Carbamazepine B ++ 0 Occasional to frequent 5Divalproex sodium/sodium valproate A +++ +++ Occasional to frequent 1Gabapentin B ++ ++ Occasional to frequent 2Topiramate C ? ++ Occasional to frequent 3a Amitriptyline A +++ +++ Frequent 1Nortriptyline C ? +++ Frequent 3aProtriptyline C ? ++ Frequent 3aDoxepin, imipramine C ? + Frequent 3a Fluoxetine B + + Occasional 2Fluvoxamine, paroxetine, sertraline C ? + Occasional 3a Bupropion, mirtazepine, trazodone, venlafaxine C ? + Occasional 3a Atenolol B ++ ++ Infrequent to occasional 2Metoprolol B ++ +++ Infrequent to occasional 2Nadolol B + +++ Infrequent to occasional 2Propranolol A ++ +++ Infrequent to occasional 1Timolol A +++ + Infrequent to occasional 1 Diltiazem C ? 0 Infrequent to occasional 3aNimodipine B + ++ Infrequent to occasional 2Verapamil B + ++ Infrequent to occasional 2 Aspirin B + + Infrequent 2FenoprofenFlurbiprofenMefenamic acidIbuprofen C ? + Infrequent 3aKetoprofen B + + Infrequent 2Naproxen/naproxen sodium B + + Infrequent 2 Cyproheptadine C ? + Frequent 3aMethysergide A +++ +++ Frequent 4 Feverfew B ++ + Infrequent 2Magnesium B + + Infrequent 2Vitamin B2 B +++ ++ Infrequent 2 * See Appendix 2 for explanations of quality of evidence, scientific effect, and clinical impression of effect.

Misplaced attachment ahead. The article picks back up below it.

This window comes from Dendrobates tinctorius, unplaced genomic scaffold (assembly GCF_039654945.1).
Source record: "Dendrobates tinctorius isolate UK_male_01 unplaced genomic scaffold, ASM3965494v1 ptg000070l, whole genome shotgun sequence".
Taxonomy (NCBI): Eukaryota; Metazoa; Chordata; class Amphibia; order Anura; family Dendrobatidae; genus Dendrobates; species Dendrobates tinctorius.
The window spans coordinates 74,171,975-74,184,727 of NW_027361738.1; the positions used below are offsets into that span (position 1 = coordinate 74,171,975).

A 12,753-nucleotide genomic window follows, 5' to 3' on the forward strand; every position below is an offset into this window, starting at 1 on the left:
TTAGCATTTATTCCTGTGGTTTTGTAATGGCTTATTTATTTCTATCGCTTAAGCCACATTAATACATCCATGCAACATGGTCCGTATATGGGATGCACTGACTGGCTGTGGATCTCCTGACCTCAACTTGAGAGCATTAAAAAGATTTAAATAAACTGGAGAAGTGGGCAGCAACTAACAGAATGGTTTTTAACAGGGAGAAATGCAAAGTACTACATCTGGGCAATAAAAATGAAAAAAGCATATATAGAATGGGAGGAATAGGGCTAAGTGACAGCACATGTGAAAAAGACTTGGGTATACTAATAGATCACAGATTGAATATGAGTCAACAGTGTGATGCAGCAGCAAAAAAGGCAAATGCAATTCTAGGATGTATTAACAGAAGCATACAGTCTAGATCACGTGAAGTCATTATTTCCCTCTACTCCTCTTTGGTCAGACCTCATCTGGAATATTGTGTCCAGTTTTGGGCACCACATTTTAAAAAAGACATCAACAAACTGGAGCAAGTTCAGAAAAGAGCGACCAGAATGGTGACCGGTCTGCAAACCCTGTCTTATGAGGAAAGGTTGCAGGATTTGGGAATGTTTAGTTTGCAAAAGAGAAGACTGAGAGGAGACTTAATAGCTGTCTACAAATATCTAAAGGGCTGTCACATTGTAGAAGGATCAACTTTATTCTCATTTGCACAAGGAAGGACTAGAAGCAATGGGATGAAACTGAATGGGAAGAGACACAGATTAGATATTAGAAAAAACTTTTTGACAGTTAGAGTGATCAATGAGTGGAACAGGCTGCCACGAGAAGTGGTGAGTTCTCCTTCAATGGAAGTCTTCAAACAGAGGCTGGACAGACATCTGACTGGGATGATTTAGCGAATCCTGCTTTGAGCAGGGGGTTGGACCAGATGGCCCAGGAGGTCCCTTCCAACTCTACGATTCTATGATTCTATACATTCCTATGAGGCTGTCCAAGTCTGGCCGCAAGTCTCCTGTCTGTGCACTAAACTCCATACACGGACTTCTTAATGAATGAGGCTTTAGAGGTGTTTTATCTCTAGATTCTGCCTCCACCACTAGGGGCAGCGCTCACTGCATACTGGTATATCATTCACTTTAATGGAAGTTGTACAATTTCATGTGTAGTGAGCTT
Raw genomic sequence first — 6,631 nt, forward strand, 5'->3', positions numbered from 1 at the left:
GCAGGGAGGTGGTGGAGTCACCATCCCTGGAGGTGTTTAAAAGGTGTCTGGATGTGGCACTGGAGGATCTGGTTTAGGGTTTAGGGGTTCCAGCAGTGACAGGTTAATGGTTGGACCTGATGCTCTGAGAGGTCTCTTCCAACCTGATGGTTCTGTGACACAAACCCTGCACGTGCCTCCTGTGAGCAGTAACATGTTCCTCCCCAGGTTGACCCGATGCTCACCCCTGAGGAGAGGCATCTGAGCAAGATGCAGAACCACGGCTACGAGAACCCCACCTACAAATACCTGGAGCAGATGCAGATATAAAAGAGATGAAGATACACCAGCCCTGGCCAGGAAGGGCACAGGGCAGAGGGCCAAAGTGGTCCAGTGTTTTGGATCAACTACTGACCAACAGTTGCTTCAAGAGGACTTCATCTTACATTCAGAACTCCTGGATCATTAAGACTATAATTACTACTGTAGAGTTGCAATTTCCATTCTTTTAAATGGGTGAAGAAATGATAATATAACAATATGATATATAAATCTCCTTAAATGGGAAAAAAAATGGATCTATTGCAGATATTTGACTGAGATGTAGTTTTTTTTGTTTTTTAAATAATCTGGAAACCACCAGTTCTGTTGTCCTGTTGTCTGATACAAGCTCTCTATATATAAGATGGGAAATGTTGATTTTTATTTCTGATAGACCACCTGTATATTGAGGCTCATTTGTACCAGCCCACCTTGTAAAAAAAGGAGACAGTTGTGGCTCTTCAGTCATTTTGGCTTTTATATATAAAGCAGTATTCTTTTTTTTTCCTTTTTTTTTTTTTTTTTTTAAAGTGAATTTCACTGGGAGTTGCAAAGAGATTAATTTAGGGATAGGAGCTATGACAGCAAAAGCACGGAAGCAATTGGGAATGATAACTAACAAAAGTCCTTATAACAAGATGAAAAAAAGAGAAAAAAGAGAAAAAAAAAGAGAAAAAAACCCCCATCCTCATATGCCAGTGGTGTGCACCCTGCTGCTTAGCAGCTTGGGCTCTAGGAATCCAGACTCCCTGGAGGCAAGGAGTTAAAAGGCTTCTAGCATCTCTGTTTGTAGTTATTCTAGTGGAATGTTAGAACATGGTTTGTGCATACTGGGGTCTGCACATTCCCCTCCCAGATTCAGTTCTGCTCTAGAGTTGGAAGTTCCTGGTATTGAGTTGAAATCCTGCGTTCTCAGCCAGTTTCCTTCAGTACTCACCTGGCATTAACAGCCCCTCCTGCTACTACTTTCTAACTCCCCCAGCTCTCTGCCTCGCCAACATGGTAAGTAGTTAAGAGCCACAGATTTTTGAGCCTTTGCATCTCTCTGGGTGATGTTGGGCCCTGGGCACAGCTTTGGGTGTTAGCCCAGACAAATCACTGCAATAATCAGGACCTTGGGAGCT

† Scale 1-5; see text for definitions.
? = not known; NSAIDs = nonsteroidal anti-inflammatory drugs.
• Butorphanol nasal spray is a treatment option for some patients with migraine (Grade A). Butorphanol may be considered when other medications cannot be used or as a rescue medication when significant sedation would notjeopardize the patient (Grade C). Butorphanol is widely used despite the established risk of overuse and dependence.
Special attention should be given to these clinical concerns.